New York, November 11, 2008--The Committee to Protect Journalists condemns the long prison sentence handed down by a Burmese court to blogger Nay Phone Latt, who has been held in detention since his arrest on January 29.
Nay Phone Latt was sentenced on Monday by a special court established within Ragoon's notorious Insein Prison, where the convicted blogger is scheduled to serve his sentence. The trial was held behind closed doors, and the 28-year-old blogger's family members were barred from attending. Among other controversial blog entries, he had posted a caricature of military leader Than Shwe, according to the BBC.
The sentence, which amounts to 20 and a half years, includes two years for violating Article 505 (b) of the Criminal Code for causing "public alarm," three and a half years for violating Article 32 (b) of the Video Act, and 15 years for transgressing Article 33 of the Electronic Act, according to the Burma Media Association, a press freedom advocacy group, and news reports.
Nay Phone Latt's lawyer, Aung Thein, was found in contempt of court for complaining of unfair treatment during earlier proceedings and was sentenced to four months in prison. Neither he nor any other defense lawyer was present during the blogger's sentencing, according to news reports.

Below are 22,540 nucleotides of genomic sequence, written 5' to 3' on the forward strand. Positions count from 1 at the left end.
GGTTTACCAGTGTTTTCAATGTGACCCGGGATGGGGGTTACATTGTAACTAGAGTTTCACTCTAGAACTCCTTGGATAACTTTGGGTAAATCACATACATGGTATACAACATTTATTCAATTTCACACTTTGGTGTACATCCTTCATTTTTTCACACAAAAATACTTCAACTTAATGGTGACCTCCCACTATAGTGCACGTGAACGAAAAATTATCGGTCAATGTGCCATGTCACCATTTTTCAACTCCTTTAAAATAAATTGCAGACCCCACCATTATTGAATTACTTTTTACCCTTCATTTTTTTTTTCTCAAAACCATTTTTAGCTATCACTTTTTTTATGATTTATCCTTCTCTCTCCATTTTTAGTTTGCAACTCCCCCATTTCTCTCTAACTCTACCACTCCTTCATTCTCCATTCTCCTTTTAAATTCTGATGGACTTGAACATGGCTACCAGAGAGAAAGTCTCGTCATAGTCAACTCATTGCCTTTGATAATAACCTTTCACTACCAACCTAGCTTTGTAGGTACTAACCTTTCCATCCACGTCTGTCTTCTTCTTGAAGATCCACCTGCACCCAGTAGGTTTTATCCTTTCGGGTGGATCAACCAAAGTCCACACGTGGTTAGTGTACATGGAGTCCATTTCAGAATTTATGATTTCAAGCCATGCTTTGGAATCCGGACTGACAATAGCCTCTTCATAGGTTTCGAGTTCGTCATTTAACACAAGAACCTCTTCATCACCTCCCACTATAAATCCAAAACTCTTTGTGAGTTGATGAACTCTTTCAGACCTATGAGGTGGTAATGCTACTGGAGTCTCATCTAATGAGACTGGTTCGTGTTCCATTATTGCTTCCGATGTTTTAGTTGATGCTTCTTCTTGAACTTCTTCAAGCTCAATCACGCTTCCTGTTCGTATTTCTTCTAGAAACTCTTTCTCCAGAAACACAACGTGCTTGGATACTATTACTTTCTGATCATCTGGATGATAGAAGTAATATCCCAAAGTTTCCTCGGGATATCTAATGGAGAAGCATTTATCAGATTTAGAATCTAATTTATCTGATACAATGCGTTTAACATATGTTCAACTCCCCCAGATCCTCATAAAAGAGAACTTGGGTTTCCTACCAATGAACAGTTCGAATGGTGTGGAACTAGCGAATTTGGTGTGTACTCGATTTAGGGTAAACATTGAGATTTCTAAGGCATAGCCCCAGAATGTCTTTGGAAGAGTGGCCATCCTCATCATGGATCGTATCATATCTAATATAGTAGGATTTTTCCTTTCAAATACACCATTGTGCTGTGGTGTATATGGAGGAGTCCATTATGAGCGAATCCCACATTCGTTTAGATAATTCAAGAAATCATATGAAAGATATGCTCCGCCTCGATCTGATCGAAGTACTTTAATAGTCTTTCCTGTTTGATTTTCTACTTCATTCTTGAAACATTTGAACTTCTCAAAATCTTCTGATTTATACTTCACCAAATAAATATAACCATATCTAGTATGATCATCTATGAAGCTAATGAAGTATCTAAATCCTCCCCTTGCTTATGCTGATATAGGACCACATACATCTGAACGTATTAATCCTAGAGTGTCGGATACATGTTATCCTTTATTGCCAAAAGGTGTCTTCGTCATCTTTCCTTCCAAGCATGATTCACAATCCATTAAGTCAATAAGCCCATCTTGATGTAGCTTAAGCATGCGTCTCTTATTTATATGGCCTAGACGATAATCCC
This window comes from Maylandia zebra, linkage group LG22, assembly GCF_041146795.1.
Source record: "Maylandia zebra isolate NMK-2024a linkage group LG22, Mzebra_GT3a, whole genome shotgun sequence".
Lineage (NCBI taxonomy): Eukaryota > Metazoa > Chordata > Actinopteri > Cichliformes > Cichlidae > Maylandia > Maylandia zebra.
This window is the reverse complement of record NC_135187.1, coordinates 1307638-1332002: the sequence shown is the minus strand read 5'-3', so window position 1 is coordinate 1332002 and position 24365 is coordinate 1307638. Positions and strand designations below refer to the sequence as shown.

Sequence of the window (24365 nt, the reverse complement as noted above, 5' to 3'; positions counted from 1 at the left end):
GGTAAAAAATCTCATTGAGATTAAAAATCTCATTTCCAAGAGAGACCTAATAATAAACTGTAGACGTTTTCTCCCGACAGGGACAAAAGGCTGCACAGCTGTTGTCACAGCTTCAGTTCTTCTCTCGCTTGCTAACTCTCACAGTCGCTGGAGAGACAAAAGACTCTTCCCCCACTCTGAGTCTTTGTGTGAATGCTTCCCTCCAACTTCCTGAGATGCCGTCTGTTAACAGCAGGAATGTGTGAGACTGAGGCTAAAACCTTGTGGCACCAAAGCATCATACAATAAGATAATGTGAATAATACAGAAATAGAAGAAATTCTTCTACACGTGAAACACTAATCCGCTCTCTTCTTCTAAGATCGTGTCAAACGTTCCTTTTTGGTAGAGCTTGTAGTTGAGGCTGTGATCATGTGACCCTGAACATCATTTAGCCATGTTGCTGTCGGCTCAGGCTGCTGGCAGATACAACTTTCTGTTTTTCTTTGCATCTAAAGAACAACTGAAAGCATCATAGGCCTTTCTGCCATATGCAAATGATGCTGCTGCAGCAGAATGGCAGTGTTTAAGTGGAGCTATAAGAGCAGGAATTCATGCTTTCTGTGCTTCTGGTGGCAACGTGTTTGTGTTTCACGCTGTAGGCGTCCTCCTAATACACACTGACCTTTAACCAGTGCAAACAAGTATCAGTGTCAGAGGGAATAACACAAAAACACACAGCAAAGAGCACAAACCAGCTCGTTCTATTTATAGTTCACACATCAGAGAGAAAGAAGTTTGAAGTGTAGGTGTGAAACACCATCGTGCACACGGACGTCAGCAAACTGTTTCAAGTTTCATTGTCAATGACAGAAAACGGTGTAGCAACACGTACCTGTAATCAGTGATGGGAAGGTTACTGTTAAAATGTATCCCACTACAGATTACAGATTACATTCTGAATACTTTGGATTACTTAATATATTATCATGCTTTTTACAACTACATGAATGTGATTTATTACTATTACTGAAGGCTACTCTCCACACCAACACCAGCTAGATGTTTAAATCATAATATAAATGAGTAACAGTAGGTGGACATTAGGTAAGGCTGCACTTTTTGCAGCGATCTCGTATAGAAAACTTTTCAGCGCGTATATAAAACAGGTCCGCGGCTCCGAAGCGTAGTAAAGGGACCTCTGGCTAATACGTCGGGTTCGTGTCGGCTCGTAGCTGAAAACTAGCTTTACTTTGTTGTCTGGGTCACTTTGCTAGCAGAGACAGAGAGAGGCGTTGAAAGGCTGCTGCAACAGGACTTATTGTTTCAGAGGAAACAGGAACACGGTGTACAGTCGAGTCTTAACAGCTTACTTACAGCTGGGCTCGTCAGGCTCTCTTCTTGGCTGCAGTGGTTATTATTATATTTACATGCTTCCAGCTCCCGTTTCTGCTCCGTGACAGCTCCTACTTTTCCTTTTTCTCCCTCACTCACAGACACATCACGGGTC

Nay Phone Latt, a former member of the opposition National League for Democracy, was an influential blogger during the September 2007 popular uprising, known as the Saffron Revolution, which military forces eventually put down by force. The charges against him included possession without official permission of a video of the unrest.
"The 20-year prison sentence handed down to blogger
Nay Phone Latt shows how desperate the ruling military junta is to control Burma's voices
on the Internet," said
The government appears to be expediting the trials of dissidents imprisoned for involvement in last year's anti-government unrest. Fourteen activists were each given 65-year sentences today for multiple charges, according to international news reports. Other trials are still ongoing.
In March CPJ conducted a research mission to Burma to gauge Internet freedom in the wake of the Saffron Revolution. Burma maintains some of the world's strictest Internet controls, including bans on internationally hosted email providers such as Hotmail and Yahoo. Nonetheless undercover journalists and other Internet users regularly use proxy servers and other tactics to send news to foreign and exile-run news organizations.